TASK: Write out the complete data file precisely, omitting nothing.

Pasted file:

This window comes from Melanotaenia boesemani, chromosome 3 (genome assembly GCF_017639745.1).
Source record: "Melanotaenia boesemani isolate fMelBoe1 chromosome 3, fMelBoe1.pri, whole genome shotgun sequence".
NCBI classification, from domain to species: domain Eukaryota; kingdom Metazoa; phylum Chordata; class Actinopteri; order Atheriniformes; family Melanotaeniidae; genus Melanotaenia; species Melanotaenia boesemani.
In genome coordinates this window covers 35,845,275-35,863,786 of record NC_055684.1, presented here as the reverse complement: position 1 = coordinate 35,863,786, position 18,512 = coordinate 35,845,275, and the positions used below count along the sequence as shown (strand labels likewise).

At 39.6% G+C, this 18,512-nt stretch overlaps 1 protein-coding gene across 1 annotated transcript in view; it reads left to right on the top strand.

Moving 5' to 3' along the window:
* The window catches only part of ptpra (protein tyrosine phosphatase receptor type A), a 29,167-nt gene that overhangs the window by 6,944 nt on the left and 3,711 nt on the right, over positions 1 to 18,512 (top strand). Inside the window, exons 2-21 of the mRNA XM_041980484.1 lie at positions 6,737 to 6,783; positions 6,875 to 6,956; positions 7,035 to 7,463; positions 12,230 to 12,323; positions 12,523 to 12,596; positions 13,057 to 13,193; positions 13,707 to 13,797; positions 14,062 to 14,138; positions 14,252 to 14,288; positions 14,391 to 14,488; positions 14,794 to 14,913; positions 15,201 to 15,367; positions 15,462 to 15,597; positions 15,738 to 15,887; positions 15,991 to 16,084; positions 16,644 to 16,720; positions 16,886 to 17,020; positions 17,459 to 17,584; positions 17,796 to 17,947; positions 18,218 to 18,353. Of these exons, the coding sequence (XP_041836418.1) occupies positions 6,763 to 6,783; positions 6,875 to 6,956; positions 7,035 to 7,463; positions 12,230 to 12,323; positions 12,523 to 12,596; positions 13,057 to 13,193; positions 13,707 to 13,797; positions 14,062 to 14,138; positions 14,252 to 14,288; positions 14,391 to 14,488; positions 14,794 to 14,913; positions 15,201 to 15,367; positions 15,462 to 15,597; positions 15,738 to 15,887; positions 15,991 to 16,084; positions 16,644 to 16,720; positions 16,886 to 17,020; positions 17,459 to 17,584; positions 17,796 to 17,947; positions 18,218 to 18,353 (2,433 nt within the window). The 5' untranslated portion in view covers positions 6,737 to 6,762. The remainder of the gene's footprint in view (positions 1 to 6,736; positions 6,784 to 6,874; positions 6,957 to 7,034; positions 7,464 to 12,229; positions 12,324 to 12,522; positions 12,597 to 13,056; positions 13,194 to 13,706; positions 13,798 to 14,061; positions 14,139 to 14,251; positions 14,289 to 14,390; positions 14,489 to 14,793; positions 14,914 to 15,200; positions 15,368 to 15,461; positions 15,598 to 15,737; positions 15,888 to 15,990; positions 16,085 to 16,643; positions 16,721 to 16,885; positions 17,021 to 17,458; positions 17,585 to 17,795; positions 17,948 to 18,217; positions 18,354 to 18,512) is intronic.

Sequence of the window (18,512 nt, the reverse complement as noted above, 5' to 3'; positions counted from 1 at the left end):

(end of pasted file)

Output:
This window comes from Melanotaenia boesemani, chromosome 3 (genome assembly GCF_017639745.1).
Source record: "Melanotaenia boesemani isolate fMelBoe1 chromosome 3, fMelBoe1.pri, whole genome shotgun sequence".
NCBI classification, from domain to species: domain Eukaryota; kingdom Metazoa; phylum Chordata; class Actinopteri; order Atheriniformes; family Melanotaeniidae; genus Melanotaenia; species Melanotaenia boesemani.
In genome coordinates this window covers 35,845,275-35,863,786 of record NC_055684.1, presented here as the reverse complement: position 1 = coordinate 35,863,786, position 18,512 = coordinate 35,845,275, and the positions used below count along the sequence as shown (strand labels likewise).

At 39.6% G+C, this 18,512-nt stretch overlaps 1 protein-coding gene across 1 annotated transcript in view; it reads left to right on the top strand.

Moving 5' to 3' along the window:
* The window catches only part of ptpra (protein tyrosine phosphatase receptor type A), a 29,167-nt gene that overhangs the window by 6,944 nt on the left and 3,711 nt on the right, over positions 1 to 18,512 (top strand). Inside the window, exons 2-21 of the mRNA XM_041980484.1 lie at positions 6,737 to 6,783; positions 6,875 to 6,956; positions 7,035 to 7,463; positions 12,230 to 12,323; positions 12,523 to 12,596; positions 13,057 to 13,193; positions 13,707 to 13,797; positions 14,062 to 14,138; positions 14,252 to 14,288; positions 14,391 to 14,488; positions 14,794 to 14,913; positions 15,201 to 15,367; positions 15,462 to 15,597; positions 15,738 to 15,887; positions 15,991 to 16,084; positions 16,644 to 16,720; positions 16,886 to 17,020; positions 17,459 to 17,584; positions 17,796 to 17,947; positions 18,218 to 18,353. Of these exons, the coding sequence (XP_041836418.1) occupies positions 6,763 to 6,783; positions 6,875 to 6,956; positions 7,035 to 7,463; positions 12,230 to 12,323; positions 12,523 to 12,596; positions 13,057 to 13,193; positions 13,707 to 13,797; positions 14,062 to 14,138; positions 14,252 to 14,288; positions 14,391 to 14,488; positions 14,794 to 14,913; positions 15,201 to 15,367; positions 15,462 to 15,597; positions 15,738 to 15,887; positions 15,991 to 16,084; positions 16,644 to 16,720; positions 16,886 to 17,020; positions 17,459 to 17,584; positions 17,796 to 17,947; positions 18,218 to 18,353 (2,433 nt within the window). The 5' untranslated portion in view covers positions 6,737 to 6,762. The remainder of the gene's footprint in view (positions 1 to 6,736; positions 6,784 to 6,874; positions 6,957 to 7,034; positions 7,464 to 12,229; positions 12,324 to 12,522; positions 12,597 to 13,056; positions 13,194 to 13,706; positions 13,798 to 14,061; positions 14,139 to 14,251; positions 14,289 to 14,390; positions 14,489 to 14,793; positions 14,914 to 15,200; positions 15,368 to 15,461; positions 15,598 to 15,737; positions 15,888 to 15,990; positions 16,085 to 16,643; positions 16,721 to 16,885; positions 17,021 to 17,458; positions 17,585 to 17,795; positions 17,948 to 18,217; positions 18,354 to 18,512) is intronic.

Sequence of the window (18,512 nt, the reverse complement as noted above, 5' to 3'; positions counted from 1 at the left end):